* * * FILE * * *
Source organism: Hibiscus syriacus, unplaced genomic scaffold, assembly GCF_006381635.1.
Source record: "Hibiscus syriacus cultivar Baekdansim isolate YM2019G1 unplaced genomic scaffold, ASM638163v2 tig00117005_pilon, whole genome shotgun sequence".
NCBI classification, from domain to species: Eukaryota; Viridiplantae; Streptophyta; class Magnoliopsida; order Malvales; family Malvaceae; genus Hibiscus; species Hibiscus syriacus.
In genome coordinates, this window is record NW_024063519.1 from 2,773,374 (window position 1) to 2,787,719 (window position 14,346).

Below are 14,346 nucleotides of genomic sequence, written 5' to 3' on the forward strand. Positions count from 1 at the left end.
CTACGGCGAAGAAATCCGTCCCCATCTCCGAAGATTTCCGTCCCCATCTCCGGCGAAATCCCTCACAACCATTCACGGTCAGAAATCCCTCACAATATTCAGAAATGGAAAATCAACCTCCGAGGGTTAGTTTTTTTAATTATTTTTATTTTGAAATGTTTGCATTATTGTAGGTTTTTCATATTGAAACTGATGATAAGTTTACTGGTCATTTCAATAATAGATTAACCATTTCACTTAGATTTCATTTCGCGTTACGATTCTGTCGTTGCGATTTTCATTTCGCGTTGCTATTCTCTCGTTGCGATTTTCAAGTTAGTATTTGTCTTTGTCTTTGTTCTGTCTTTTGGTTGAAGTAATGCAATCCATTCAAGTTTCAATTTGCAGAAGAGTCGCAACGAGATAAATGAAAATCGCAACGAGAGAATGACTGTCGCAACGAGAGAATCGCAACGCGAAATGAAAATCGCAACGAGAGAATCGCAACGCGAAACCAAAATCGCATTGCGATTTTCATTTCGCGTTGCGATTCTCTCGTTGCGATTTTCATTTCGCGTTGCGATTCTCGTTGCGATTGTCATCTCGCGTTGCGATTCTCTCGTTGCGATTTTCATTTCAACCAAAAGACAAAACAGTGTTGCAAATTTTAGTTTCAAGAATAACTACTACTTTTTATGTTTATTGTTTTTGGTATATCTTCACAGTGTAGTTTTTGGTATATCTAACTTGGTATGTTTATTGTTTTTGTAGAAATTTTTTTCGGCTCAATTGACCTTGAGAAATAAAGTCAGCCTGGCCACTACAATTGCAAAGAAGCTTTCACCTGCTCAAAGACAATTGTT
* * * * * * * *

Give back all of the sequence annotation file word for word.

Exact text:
Source organism: Hibiscus syriacus, unplaced genomic scaffold, assembly GCF_006381635.1.
Source record: "Hibiscus syriacus cultivar Baekdansim isolate YM2019G1 unplaced genomic scaffold, ASM638163v2 tig00117005_pilon, whole genome shotgun sequence".
NCBI classification, from domain to species: Eukaryota; Viridiplantae; Streptophyta; class Magnoliopsida; order Malvales; family Malvaceae; genus Hibiscus; species Hibiscus syriacus.
In genome coordinates, this window is record NW_024063519.1 from 2,773,374 (window position 1) to 2,787,719 (window position 14,346).

Below are 14,346 nucleotides of genomic sequence, written 5' to 3' on the forward strand. Positions count from 1 at the left end.
CTACGGCGAAGAAATCCGTCCCCATCTCCGAAGATTTCCGTCCCCATCTCCGGCGAAATCCCTCACAACCATTCACGGTCAGAAATCCCTCACAATATTCAGAAATGGAAAATCAACCTCCGAGGGTTAGTTTTTTTAATTATTTTTATTTTGAAATGTTTGCATTATTGTAGGTTTTTCATATTGAAACTGATGATAAGTTTACTGGTCATTTCAATAATAGATTAACCATTTCACTTAGATTTCATTTCGCGTTACGATTCTGTCGTTGCGATTTTCATTTCGCGTTGCTATTCTCTCGTTGCGATTTTCAAGTTAGTATTTGTCTTTGTCTTTGTTCTGTCTTTTGGTTGAAGTAATGCAATCCATTCAAGTTTCAATTTGCAGAAGAGTCGCAACGAGATAAATGAAAATCGCAACGAGAGAATGACTGTCGCAACGAGAGAATCGCAACGCGAAATGAAAATCGCAACGAGAGAATCGCAACGCGAAACCAAAATCGCATTGCGATTTTCATTTCGCGTTGCGATTCTCTCGTTGCGATTTTCATTTCGCGTTGCGATTCTCGTTGCGATTGTCATCTCGCGTTGCGATTCTCTCGTTGCGATTTTCATTTCAACCAAAAGACAAAACAGTGTTGCAAATTTTAGTTTCAAGAATAACTACTACTTTTTATGTTTATTGTTTTTGGTATATCTTCACAGTGTAGTTTTTGGTATATCTAACTTGGTATGTTTATTGTTTTTGTAGAAATTTTTTTCGGCTCAATTGACCTTGAGAAATAAAGTCAGCCTGGCCACTACAATTGCAAAGAAGCTTTCACCTGCTCAAAGACAATTGTT